Here’s an interesting piece about Chet Baker (a favorite of mine), who, according to his critics, may have been talented, but wasn’t really an innovator. Chet was a pretty boy, playing smooth, listenable, not-particularly intellectual West Coast Jazz while his East Coast counterparts where actually honest-to-god changing music forever.
Frankly, the word “innovative,” when applied to fiction, makes me flinch. It’s my wariness of writers who break the rules before they know how to follow them (or indeed what the rules are). Appearing experimental can be a short-cut to being taken seriously. It’s the emperor’s-new-clothes problem. True innovation make look like crazy crap when it first arrives on the scene, but so does crazy crap. It can be difficult to distinguish brilliance from b.s.
I often gravitate toward more formal pieces of writing– traditional story structures– when I look for new clients or pieces for Armchair/Shotgun (and let it be said there seems to be less room, market-wise, for experimental stuff in children’s literature, though this is changing, I think). It’s so very difficult to tell a compelling story that makes your reader *feel* something– to be able to do that and *also* change the medium? Forget about it.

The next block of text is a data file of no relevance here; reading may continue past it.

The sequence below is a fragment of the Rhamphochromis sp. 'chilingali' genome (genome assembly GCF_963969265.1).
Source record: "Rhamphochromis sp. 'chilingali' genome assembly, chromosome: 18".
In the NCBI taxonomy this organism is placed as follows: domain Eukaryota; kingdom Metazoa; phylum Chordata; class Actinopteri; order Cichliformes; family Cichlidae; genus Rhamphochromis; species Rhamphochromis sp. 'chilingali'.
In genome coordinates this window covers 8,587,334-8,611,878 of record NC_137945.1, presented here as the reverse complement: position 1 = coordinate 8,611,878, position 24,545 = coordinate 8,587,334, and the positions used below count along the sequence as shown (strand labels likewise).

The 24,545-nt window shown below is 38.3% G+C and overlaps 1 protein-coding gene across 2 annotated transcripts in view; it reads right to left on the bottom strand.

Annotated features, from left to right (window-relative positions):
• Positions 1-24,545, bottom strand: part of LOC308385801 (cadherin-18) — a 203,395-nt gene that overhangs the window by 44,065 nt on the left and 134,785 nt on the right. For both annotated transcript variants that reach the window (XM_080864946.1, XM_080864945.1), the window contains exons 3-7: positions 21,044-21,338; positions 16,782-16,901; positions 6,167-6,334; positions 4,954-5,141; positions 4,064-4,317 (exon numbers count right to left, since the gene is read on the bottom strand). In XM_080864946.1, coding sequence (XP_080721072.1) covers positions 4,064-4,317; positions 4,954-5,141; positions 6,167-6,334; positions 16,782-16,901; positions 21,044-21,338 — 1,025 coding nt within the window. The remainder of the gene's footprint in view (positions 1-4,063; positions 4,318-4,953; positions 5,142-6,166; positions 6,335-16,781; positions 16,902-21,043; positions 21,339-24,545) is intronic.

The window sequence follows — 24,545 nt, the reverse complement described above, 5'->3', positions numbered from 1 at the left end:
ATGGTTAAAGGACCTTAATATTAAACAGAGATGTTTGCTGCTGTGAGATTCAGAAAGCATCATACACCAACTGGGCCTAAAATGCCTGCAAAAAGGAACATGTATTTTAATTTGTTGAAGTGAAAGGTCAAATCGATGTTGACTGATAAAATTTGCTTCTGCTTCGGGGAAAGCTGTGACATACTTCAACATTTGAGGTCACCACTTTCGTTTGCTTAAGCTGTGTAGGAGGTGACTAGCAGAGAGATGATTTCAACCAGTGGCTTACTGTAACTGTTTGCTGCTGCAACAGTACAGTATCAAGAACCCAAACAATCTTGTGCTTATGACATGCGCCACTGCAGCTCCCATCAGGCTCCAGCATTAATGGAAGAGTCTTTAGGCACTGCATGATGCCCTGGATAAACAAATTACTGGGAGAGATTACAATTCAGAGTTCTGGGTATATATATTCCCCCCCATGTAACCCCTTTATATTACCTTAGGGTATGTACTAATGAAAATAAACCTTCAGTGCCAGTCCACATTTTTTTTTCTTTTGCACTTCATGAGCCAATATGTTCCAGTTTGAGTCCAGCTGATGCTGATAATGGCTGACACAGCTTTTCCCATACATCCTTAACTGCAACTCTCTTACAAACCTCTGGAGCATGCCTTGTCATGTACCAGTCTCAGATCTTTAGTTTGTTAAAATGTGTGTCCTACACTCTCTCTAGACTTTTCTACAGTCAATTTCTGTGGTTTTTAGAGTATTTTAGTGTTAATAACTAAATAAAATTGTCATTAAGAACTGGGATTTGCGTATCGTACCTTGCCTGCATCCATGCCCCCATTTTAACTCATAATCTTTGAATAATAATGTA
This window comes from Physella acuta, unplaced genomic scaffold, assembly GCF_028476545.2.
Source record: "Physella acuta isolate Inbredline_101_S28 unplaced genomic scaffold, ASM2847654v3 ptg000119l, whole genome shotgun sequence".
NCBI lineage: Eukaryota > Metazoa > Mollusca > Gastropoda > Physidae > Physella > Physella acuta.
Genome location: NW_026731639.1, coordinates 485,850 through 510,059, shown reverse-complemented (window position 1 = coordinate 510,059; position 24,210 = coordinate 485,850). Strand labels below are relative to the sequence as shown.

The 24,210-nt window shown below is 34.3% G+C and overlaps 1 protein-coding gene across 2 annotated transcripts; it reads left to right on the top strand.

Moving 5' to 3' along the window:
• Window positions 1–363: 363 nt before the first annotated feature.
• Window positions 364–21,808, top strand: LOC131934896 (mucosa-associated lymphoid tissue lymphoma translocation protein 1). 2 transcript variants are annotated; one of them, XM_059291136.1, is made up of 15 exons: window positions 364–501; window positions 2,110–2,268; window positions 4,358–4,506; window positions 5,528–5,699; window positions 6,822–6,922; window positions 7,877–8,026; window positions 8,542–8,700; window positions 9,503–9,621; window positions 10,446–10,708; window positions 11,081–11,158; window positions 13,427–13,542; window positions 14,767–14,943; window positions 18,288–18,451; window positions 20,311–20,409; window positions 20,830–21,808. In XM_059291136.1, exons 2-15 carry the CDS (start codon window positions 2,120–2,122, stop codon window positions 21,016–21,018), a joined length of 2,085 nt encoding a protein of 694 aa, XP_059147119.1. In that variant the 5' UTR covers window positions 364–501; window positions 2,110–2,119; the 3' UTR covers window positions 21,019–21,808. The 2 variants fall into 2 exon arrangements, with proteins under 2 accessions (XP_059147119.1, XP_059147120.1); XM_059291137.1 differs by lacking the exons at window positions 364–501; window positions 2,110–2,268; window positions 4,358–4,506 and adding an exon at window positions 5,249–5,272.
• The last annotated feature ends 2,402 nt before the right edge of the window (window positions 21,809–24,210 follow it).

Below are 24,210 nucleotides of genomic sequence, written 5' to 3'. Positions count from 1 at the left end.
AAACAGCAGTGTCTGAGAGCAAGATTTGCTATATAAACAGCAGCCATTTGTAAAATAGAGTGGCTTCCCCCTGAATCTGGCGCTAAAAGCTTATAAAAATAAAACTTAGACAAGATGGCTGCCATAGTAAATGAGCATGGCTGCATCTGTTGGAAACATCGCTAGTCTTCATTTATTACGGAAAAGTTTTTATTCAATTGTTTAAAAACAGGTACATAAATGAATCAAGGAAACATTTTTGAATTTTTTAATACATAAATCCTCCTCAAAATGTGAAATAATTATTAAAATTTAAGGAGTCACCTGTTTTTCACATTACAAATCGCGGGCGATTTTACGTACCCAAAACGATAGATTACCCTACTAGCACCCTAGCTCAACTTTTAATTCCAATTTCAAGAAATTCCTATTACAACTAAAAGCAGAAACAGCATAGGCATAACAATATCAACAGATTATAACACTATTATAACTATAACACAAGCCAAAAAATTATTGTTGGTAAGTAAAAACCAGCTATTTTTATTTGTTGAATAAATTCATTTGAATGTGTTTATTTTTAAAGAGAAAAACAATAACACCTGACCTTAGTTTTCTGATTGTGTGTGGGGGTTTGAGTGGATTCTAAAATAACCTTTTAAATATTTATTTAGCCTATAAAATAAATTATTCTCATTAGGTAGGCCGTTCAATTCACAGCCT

But amazing, totally new, experimental and innovative stuff *is* out there, recognized or not, and for our medium to thrive and grow, we need it. When I first read Dolan Morgan‘s short piece Infestation (A/S No.1), I was turned off by its odd structure– but the fault was mine for being a poor reader. Morgan truly was innovating. Upon rereading, and deeper reading, I saw he’d found a new way to talk about loss, and the result was strange and beautiful.
So whaddya think, gang? How important is it to innovate, as an artist? Do you try to innovate with your own work, push the boundaries of the medium, or no? Must all artists be innovators, or at least try to be? And what is our responsibility as readers? How far do we allow an author to draw us into uncharted waters?